David Bohm on Science

From all that has been said about the role of insight in science, it should now be clear that although Roger Bacon’s suggestion of experience and experiment as a means of criticizing ideas that appear to be reasonable was an important contribution to making modern science possible, it was not enough to prevent the blocks inherent in the active functioning of common knowledge from imprisoning us in fixed beliefs and false presuppositions. These are generally unyielding, even in the face of a great deal of experimental evidence that should reasonably lead them to be questioned. What is needed further is the energy of insight, which dissolves such blocks. This has to be emphasized very strongly, as there is now little realization of the ultimate inability of the scientific approach to avoid the tendency to self-deception inherent in the active functioning of knowledge, if this is not penetrated by insight. – David Bohm

Thad Roberts on Bohm’s Work in Physics

The theoretical physicist Thad Roberts wrote an interesting reply to the question on Quora of Why don’t more physicists subscribe to pilot wave theory?

Physicists today remain largely unaware of the fact that quantum mechanics is perfectly choreographed by the mathematics of the de Broglie-Bohm theory, otherwise known as Bohmian mechanics. Despite the fact that Bohm’s formalism is entirely deterministic, and less vague than the standard interpretation of quantum mechanics, so far it has only been widely recognized and embraced among philosophers of physics.
There are several historical events, or “unfortunate accidents,” that have led to the present ignorance of the superior mathematical clarity Bohm’s formalism offers. Understanding this historical posture goes a long way towards explaining why the orthodox or “standard” interpretation of quantum mechanics is still held by the majority of physicists today—something that I would argue is one of the greatest intellectual tragedies of our time.

In his reply his also links to a lecture by Mike Towler on the pilot wave theory that our readers may also find interesting.

Wave/Particle Duality: Interesting Visualization with Parallels to Bohm’s Work

Your question is excellent. We call a walker the ensemble of the droplet and its associated wave. Since the work you refer to we have shown that the wave field contains a memory of the past trajectory that is at the origin of the quantum like effects we observe. You will find attached a recent work dealing with this effect. In the double slit experiment, while the droplet passes through one slit the associated wave passes through both so that one coud say that the walker passes through both. Our system is similar to a pilot wave system and this is what we are working on recently. These models are usually called de Broglie – Bohm models, a term that is very misleading because the two approaches are different from one another. Bohm gets a dynamical equation from Shrödinger equation so that it concerns the dynamics of a maximum of probability. What de Broglie had in mind was a the dynamics of an individual particle associated with a wave. Our system appears to be closer to de Broglie. — Yves Couder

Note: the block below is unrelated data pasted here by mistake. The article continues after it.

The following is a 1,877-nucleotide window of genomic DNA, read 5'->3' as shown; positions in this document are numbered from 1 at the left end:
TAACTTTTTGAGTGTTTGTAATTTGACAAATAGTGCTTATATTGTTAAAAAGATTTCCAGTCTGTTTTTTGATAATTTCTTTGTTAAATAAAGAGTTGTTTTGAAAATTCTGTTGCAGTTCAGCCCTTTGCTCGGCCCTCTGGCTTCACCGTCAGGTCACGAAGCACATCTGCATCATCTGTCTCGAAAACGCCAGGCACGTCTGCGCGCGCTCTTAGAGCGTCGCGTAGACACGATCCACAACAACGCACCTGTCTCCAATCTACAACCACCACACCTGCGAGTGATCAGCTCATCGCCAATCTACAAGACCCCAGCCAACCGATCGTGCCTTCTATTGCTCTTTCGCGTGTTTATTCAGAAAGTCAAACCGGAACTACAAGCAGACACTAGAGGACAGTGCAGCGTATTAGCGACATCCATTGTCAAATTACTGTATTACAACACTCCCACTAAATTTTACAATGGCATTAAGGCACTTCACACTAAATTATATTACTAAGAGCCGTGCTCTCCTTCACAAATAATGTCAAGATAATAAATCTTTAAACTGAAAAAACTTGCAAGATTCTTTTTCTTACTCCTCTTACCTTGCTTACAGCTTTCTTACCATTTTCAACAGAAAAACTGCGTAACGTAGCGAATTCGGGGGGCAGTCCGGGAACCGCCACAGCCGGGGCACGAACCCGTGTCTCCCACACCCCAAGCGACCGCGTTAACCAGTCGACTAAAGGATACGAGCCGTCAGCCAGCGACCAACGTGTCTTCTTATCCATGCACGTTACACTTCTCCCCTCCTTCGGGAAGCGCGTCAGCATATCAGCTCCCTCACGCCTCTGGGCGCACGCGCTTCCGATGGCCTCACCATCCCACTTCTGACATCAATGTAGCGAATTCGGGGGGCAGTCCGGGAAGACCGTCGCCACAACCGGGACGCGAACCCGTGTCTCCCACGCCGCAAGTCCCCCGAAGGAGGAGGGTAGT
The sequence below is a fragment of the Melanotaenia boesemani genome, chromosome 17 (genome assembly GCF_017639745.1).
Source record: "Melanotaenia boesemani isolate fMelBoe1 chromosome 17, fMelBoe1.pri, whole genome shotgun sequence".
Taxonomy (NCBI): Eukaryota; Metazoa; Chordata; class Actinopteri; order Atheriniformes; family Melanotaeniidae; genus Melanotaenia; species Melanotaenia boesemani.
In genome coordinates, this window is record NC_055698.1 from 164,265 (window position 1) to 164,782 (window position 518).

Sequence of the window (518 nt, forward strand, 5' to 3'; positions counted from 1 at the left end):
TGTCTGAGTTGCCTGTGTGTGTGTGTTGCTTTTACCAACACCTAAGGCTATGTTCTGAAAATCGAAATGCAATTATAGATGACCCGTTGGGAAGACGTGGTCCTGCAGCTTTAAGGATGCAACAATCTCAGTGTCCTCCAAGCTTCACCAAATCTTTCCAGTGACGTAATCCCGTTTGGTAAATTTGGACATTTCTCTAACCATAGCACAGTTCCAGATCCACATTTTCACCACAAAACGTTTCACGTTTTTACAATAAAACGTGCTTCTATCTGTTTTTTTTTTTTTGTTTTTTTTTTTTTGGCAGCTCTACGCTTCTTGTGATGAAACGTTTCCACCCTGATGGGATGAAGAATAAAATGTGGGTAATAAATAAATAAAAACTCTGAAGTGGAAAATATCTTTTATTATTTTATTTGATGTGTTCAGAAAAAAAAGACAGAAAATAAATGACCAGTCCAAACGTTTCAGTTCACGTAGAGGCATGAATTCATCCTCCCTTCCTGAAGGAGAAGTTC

View the paper that the following video is referring to: Single-Particle Diffraction and Interference at a Macroscopic Scale

Short but Interesting Correspondence between Sheldon Goldstein and Steven Weinberg on Bohmian Mechanics

At the Bohmian-Mechanics.net website there is an email exchange posted between Sheldon Goldstein and Steven Weinberg on Bohmian Mechanics.

A quote from this exchange:

Now all this has assumed the adequacy of the Copenhagen interpretation, so that we could compare two adequate formulations – Bohmian mechanics and the Copenhagen interpretation – with respect to simplicity and other criteria for judging theories. But you seem to agree with me that the Copenhagen interpretation is not adequate. You should therefore appreciate why others who agree with us on this, and who are not aware of any other adequate alternatives to the Copenhagen interpretation, might be attracted to Bohmian mechanics: They want to make sense of quantum mechanics, something that the Copenhagen interpretation manifestly does not do and that Bohmian mechanics manifestly does. — Shelly Goldstein